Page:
Known to the world as a record-breaking Olympic swimmer, Missy Franklin retired from the pool and created a new path beyond swimming, dedicated to family.
DENVER — She’s known to the world as an Olympic swimmer with five gold medals, but to family and friends, Missy Franklin-Johnson is most famous for being a loving daughter, wife and mom to a beautiful baby girl.
Missy sat down with 9NEWS anchor Kim Christiansen to talk about how her life has changed since her first Olympic appearance at the 2012 London Games, followed by the 2016 Rio Olympics, a career-ending shoulder injury that led to her retirement and new beginnings with her family.
> Watch the 9NEWS Originals: Missy Franklin story above
She said she doesn’t consider coming out of retirement. Instead, she’s focused on family.
She also represents the USA Swimming Foundation as an ambassador, advocating for mental health awareness.
Saving Lives Is Always in Season’s national campaign also gets some of her time. That’s an initiative to increase access to learn-to-swim programs as part of a nationwide effort to reduce drownings.
With so much to talk about in her life since she left behind the laps in the pool, here’s more of the 9NEWS interview with Missy on the topics closest to her heart.
Parenthood & naming her baby
What’s in a name? It’s kismet, really.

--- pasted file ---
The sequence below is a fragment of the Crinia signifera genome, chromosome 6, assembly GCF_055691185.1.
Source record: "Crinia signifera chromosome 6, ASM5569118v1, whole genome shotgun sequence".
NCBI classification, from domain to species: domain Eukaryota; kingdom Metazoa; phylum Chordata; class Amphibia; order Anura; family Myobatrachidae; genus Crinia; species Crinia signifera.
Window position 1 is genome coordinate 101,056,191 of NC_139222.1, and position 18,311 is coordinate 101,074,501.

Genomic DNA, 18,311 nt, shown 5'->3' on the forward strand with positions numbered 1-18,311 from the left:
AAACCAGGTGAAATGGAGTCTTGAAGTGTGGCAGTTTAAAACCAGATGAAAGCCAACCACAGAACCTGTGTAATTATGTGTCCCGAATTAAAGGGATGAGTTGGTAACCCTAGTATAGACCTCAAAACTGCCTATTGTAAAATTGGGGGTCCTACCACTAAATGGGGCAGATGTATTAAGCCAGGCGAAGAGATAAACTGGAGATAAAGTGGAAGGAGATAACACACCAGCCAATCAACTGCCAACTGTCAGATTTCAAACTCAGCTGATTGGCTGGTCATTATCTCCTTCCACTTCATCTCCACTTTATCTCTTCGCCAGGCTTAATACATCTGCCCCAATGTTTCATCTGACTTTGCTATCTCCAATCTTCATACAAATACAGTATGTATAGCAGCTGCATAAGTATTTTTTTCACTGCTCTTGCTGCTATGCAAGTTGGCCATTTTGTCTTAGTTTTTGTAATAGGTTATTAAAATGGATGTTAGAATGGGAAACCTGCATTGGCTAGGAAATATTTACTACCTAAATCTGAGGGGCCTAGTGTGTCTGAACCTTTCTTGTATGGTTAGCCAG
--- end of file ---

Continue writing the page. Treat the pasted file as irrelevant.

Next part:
“We wanted family names for our first, and nothing against our families, but we don’t have like a whole lot to work with,” Missy said, laughing out loud.
But, she and her husband, Hayes, were able to find a way to connect their new daughter’s name to family memories.
“In between Hayes and his older brother, my mother-in-law was pregnant with twins, and she lost one of the twins in utero and then gave birth to the second twin at 22 weeks and [the baby] died after a couple of hours,” Missy said. “And her name was Sarah Kaitlyn – and so we named our daughter after his older sister that died. We wanted her legacy to live on within the family.”
Baby Kaitlyn had a surprise of her own that would connect her to another family member – her grandfather.
“To have my daughter come four days late on the morning of my dad’s birthday and to know that forever they will share a birthday is so special,” Missy said. “To know that he will always live on in our granddaughter in such a special way, that we will get to celebrate both of them every year, it just, it means so much.”
Creating family memories
Swimming wasn’t a part of Missy’s parents’ lives until she was born. Her mom was terrified of the water and never learned to swim.
Missy wanted to teach her daughter to be safe around water, so she enrolled Kaitlyn in swimming lessons. She and her husband, who competed in swimming for the University of Texas, happily jumped back into the pool.
“It was such a surreal, full-circle moment, … to just be in the water with her, to see her smiling, to see her getting her ears wet and the water dumped over her head,” Missy said.
She said it meant more to her than words could say – and it was even more special because she shared something with her daughter that was a big part of her young life.
“Just to have that moment with her, it meant so much to both of us,” Missy said. “The pool felt very different. It was more meaningful in a way that a pool has never felt, being in it with our 6-month-old daughter helping her learn how to swim. It was so special.